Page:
In addition to your abstract paintings, you’re also an accomplished figurative painter. Do you feel that one body of work informs the other? How did you end up finding a comfortable space for two bodies of work that at first glance, are quite different from one another?
This is a long one, are you sure you have time for it? The figurative work for me has been something of a passion project, I guess. I’ve always loved the figure and have been fond of painters who can capture the female form so eloquently. In the beginning, I wanted to have some skill attached to my abstract work. I wanted people to know that I could draw this or I could paint that. The thing was, once I started taking live drawing classes, I was hooked and I just wanted it to become part of my practice. And just for the record, I was unskilled and could hardly draw a stick figure. But I made it my mission to learn— and I did. 

I would agree that at first glance my abstract and figurative paintings are quite different from one another… but I think after you sit with both bodies of work you begin to see many similarities even though the subject matter is completely different. For instance, I find that I tend to be free when I’m loose with the brush. I’m happiest when I can move my entire body and try to get away from being “tight” if that makes. I generally like to keep my work very gestural, regardless of whether the piece is abstract or figurative. Even when I’m working on portraits, which I don’t do often…they are extremely loose, full of gesture and marks and much more expressive than if I were trying to render something super realistically. I’ve never been interested in going there, I’m much more intrigued with the emotion that comes from line and mark-making and big gestural strokes.

I will say though, that when working on the figure, I do want some semblance of accuracy. And that, sometimes, is hard to achieve when you are trying to balance abstraction. When I merge the two, it feels pretty special and unique to me. My goal is to spend some more time developing these figures because I truly love the work.

At the end of the day, I just have to decide: Do I have room in my practice for both? I hope so. Why do I have to choose one thing, or even one tight style? Can we be free to explore? These are questions I ask myself every day.  

From your first painting to those you create now, how has your work changed overall?
Oh wow, if you only you could have seen my first abstract, or still life painting for that matter. Pretty scary! There is constant evolution in my work, and I think until I have about fifteen years under my belt, I expect there to be more. I’m still green as they say, and part of my process is to follow the things that excite me, to try things I haven’t tried before. I’ve always been someone who gets bored easily, which is a blessing and a curse as I feel like I’m all over the place. It’s hard to stay on one path when I feel I’m constantly getting pulled in so many directions. But to answer the question, it has changed a lot. I now am in more control of what I’m trying to communicate rather than just slopping and moving paint around.  

What do you find most challenging as an artist?
Oh, this is a great question! I think the constant highs and lows of the artist life is the thing that I find so challenging. It just feels like a rollercoaster of emotions. You can have an amazing day in the studio where everything is working, followed by a terrible day — or week! You prepare for a big show, the show opens, and then it’s over and you feel deflated. You sell a huge painting, you do a happy dance, and then you’re onto the next. It’s a never ending roller coaster!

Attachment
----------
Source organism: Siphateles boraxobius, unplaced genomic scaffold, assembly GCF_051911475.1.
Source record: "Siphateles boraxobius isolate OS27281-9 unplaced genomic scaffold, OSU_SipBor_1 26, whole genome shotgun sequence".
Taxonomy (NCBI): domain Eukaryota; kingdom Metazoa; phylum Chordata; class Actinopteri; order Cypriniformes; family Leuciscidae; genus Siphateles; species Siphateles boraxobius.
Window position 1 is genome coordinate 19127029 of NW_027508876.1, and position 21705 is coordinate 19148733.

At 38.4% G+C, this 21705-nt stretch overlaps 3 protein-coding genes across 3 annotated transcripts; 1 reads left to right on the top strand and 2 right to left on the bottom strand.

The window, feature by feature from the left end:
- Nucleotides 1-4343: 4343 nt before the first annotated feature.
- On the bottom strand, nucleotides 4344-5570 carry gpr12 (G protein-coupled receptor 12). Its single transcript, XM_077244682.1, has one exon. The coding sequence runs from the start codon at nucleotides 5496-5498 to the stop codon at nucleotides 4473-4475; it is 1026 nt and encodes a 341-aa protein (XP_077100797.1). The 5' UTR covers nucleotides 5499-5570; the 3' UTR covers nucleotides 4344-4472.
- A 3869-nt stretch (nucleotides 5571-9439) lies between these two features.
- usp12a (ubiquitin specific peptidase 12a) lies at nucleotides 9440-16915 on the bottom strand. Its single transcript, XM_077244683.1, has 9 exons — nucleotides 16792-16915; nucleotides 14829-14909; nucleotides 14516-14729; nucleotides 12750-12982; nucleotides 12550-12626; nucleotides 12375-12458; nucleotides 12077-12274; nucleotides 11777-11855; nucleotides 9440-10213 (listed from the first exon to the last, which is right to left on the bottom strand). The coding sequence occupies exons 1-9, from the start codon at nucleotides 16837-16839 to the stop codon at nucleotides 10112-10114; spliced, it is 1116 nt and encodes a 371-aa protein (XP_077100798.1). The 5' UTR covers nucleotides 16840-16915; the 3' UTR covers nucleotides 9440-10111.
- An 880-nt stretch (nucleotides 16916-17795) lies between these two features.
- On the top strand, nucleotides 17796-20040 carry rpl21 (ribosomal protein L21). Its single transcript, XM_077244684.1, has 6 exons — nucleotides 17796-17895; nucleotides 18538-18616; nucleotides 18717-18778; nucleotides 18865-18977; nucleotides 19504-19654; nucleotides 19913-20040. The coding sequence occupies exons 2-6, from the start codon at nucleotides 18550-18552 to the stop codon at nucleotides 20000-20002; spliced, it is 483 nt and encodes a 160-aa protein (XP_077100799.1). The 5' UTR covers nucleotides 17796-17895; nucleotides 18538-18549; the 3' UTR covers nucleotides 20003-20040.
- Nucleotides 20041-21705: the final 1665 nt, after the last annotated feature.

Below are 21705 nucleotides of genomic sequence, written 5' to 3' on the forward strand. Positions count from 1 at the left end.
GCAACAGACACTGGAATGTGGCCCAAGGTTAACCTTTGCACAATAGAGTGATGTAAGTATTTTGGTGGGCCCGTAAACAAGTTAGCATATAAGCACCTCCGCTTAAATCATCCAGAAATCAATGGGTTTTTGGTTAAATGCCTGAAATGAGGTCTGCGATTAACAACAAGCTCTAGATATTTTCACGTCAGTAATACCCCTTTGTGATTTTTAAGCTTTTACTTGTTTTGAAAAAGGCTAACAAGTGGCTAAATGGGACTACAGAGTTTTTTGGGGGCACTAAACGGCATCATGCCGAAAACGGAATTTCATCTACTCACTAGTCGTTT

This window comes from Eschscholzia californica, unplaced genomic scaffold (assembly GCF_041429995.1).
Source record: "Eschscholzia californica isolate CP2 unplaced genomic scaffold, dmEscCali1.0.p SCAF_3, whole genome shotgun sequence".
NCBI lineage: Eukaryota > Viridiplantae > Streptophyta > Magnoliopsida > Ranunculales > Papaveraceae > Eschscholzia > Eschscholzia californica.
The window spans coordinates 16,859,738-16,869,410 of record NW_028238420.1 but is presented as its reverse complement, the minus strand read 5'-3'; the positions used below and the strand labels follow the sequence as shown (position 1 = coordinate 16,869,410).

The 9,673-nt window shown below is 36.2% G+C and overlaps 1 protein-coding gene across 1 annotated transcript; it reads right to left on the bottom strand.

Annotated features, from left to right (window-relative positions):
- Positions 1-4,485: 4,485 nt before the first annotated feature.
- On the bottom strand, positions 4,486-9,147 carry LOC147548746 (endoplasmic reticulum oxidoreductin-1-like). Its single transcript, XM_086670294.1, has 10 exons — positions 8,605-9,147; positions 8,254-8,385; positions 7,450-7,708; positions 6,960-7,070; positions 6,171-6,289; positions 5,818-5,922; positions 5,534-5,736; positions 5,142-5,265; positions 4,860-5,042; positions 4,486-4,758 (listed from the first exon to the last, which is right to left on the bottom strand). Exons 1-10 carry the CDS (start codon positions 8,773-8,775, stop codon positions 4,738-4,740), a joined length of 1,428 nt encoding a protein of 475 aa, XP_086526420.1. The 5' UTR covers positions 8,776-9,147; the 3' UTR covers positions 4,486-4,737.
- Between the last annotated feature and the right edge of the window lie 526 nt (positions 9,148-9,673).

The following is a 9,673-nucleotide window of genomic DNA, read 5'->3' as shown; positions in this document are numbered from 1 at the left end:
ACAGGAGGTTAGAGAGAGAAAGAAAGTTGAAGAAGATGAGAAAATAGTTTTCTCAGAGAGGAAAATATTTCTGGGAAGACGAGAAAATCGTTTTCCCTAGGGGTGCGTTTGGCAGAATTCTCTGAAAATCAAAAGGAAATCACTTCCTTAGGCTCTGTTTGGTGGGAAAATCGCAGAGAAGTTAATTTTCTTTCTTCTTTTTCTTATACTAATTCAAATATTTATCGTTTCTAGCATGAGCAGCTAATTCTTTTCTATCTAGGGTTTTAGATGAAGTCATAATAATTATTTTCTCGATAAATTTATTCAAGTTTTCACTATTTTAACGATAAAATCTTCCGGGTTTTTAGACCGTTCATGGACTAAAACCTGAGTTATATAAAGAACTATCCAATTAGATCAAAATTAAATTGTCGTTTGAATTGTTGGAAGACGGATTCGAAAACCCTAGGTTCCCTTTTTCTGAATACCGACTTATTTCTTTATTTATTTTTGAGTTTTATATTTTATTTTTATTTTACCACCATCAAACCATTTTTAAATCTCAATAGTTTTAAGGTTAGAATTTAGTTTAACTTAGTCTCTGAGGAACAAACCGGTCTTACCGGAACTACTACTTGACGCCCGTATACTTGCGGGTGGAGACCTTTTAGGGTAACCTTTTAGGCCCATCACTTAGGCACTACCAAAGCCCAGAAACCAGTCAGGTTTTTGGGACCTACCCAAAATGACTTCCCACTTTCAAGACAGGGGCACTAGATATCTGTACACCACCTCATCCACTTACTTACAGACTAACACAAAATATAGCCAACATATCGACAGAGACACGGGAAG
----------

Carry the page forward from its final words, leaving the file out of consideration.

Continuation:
Did the pandemic affect your creative process at all? 
Not really, to be honest. It was really the first three months that was the hardest. I had two kids at home, so it felt almost impossible to work. Luckily I had my home studio, so I was able to get to work in small bursts. I found that I started to work pretty small, which I never do, but it felt manageable that way. Once my little guy went back to pre-school it was "game on." I got back to wor k and almost like the pandemic wasn’t there. I work solo, always have, and that didn’t change. 

If you could give one piece of advice to your younger self as an artist, what would it be? 
Don’t try to rush your creative voice. You don’t have to sell anything right away. You can take the time to discover who you want to be, what you want to say before putting yourself out there.  

In 5 words or less, what is your goal as an artist? 
Why is this so hard? Make work that moves you.  

Now for something different: Coffee or tea? 
100% coffee, and then some more coffee. 

Are you a morning person or night person? 
Definitely morning. I feel the most creative and ready to tackle projects early in the morning. When I had my home studio, I used to get up before the kids, put in an hour before they woke up, and then return once I got them off to school. 

A day at the beach or a day hiking in the mountains?
Why do you have to torture me with these kinds of questions? How can I pick between my two favorites? I’m going to go with the hike… there is nothing like moving your body and being active in nature.  

Warm weather or cold weather? 
I actually really love them both. Remember I’m from Upstate New York! Growing up we were all about snowmobiling, skiing, and snowboarding. Nowadays though, I’ll take the warmth. Give me the beach every time. 

Camping or luxury hotel?
Yeah, I’m going to go with luxury hotel. Who doesn’t like to get pampered?!

What’s your favorite place on earth?
It's either my bed, or Italy. Let’s go with Italy. By far, the best vacation of my life, and I can’t wait to go back. Florence, Venice, walking all of the hill towns of the Cinque Terre — the colorful houses and harbors, hiking the cliff side. The food! Just amazing. I’ve only been there once, but I think it might have been my favorite place on the planet. 

What do you do in your free time? 
What is this free time you speak of? Ha! My weekends usually revolve around the kids at this point, since I have a five-year-old and a twelve-year-old. But if I can take a few minutes to do something for me, I just love being outdoors. I like hiking, a leisurely bike ride, walking the beach, staring into the clouds, gardening. And I’ve begun to develop a green thumb with the help of my mom.

To see all art by Kelly Rossetti, visit her Artist Page, or learn more about Quiet Moments, an exhibition which ends August 1, 2021, in which Kelly's work is featured alongside Daniel Pollera's traditional seascapes.

You can also watch our live studio tour and Q&A below, where we go a little further in depth on the topics discussed above. 


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  • Randi Cannon

    Thank you for sharing your journey into he world of art. I am just starting out and love to paint and draw to relax. Your work and your words in this article really inspired me.